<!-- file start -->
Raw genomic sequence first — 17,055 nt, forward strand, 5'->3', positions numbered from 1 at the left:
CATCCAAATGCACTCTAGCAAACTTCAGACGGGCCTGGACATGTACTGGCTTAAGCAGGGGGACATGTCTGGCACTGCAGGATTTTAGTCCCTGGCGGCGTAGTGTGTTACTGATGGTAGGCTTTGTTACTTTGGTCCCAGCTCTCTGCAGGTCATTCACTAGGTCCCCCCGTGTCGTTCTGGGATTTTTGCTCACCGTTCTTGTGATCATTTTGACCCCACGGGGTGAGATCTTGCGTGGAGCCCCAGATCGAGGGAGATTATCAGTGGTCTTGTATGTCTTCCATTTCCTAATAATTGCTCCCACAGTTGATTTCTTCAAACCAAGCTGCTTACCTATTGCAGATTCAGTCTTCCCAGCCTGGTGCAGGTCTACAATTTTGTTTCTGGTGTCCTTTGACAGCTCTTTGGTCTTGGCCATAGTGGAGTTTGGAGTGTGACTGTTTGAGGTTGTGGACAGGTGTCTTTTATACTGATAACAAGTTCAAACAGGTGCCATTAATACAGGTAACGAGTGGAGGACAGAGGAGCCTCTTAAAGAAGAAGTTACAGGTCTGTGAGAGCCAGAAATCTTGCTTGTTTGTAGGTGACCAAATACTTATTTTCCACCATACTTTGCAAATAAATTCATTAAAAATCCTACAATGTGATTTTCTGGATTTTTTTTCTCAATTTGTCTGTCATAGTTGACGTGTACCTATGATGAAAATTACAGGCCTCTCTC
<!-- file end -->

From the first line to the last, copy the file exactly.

Raw genomic sequence first — 17,055 nt, forward strand, 5'->3', positions numbered from 1 at the left:
CATCCAAATGCACTCTAGCAAACTTCAGACGGGCCTGGACATGTACTGGCTTAAGCAGGGGGACATGTCTGGCACTGCAGGATTTTAGTCCCTGGCGGCGTAGTGTGTTACTGATGGTAGGCTTTGTTACTTTGGTCCCAGCTCTCTGCAGGTCATTCACTAGGTCCCCCCGTGTCGTTCTGGGATTTTTGCTCACCGTTCTTGTGATCATTTTGACCCCACGGGGTGAGATCTTGCGTGGAGCCCCAGATCGAGGGAGATTATCAGTGGTCTTGTATGTCTTCCATTTCCTAATAATTGCTCCCACAGTTGATTTCTTCAAACCAAGCTGCTTACCTATTGCAGATTCAGTCTTCCCAGCCTGGTGCAGGTCTACAATTTTGTTTCTGGTGTCCTTTGACAGCTCTTTGGTCTTGGCCATAGTGGAGTTTGGAGTGTGACTGTTTGAGGTTGTGGACAGGTGTCTTTTATACTGATAACAAGTTCAAACAGGTGCCATTAATACAGGTAACGAGTGGAGGACAGAGGAGCCTCTTAAAGAAGAAGTTACAGGTCTGTGAGAGCCAGAAATCTTGCTTGTTTGTAGGTGACCAAATACTTATTTTCCACCATACTTTGCAAATAAATTCATTAAAAATCCTACAATGTGATTTTCTGGATTTTTTTTCTCAATTTGTCTGTCATAGTTGACGTGTACCTATGATGAAAATTACAGGCCTCTCTC